Nasa administrator speaks at Liberty University convocation about the future of space exploration

NASA administrator Jim Bridenstine spoke to students at Convocation Friday, Feb. 7, to discuss his Christian beliefs and give insight into the future of United States space and aeronautics technology.. 

Bridenstine discussed his career history including his time as a Top Gun pilot in the U.S. Navy, serving as a U.S. congressman for Oklahoma and member of the Armed Services Committee and the Science, Space and Technology Committee and running the Tulsa Air and Space Museum. President Donald Trump appointed him in April 2018 to be the Administrator of NASA.

“We have not flown American astronauts on American rockets from American soil since the retirement of the space shuttles in 2011,” Bridenstine said. “But you should know this — this year NASA will be launching American astronauts on American rockets from American soil.”

Bridenstine said there is a large portion of younger Americans — himself included — who were not alive to witness NASA’s historic moon landing in 1969 or the other major achievements in the Apollo program. 

He believes that the general public has a negative perception of NASA’s space program as a result of the memory of the devastating Challenger explosion in 1986. Bridenstine said he hopes that perception will change as the space program aims once again to reach the moon and, shortly after, Mars.

“It is a failure of our country that for 50 years we have not been back to the moon,” Bridenstine said. “We need to make sure that another generation doesn’t go by where the memory (of space travel) is a bad thing. We need it to be the stunning things. That’s up to your generation. You need to declare that we are going to go to the moon, we’re going to go with all of America, and now is our time.”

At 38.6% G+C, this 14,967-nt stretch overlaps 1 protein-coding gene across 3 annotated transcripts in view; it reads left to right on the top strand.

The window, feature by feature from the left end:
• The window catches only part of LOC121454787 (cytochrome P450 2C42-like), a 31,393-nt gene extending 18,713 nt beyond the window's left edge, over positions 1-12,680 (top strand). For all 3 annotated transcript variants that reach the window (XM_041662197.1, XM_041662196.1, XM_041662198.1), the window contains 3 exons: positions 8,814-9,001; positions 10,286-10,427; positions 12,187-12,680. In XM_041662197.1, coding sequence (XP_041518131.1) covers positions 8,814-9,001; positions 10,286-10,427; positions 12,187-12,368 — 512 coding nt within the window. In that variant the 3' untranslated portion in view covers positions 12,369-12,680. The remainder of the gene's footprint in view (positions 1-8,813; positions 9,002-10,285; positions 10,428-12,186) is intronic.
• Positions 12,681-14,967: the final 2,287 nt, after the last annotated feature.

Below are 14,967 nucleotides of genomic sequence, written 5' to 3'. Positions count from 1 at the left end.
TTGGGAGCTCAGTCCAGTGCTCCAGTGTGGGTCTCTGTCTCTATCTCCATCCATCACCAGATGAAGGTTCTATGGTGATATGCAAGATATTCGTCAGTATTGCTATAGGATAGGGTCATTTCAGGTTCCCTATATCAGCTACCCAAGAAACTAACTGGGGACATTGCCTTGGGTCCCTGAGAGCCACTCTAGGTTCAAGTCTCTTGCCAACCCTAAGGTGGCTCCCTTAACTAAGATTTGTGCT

Bridenstine said NASA is currently working to develop partnerships with competitors such as SpaceX and Boeing, in hopes to cut costs and open doors to further space exploration. These commercial crew partners will carry humans like an airplane, shuttling people to their destination and home again.

The upcoming step is the “Artemis” program — named after the goddess of the moon, twin sister of Apollo in Greek mythology — which aims to send the next generation of human space explorers to the moon and to Mars.

By 2024, NASA plans to land the first woman and the next man on the moon. By 2028, NASA intends to collaborate with commercial and international partners and establish sustainable exploration. The next step is establishing a similar exploration system for Mars.

Bridenstine mentioned his respect for the astronauts onboard the Apollo 8 mission in 1968, who read Genesis 1:1-10 on a live broadcast after completing an orbit around the moon for the first time. He also praised Buzz Aldrin, the first man to take communion on the moon. 

“Whether you know it or not, people are watching you,” Bridenstine said. “It doesn’t matter if you express what you believe or not, people see how you behave day in and day out.”

Tarr is a news reporter. Follow her on Twitter.

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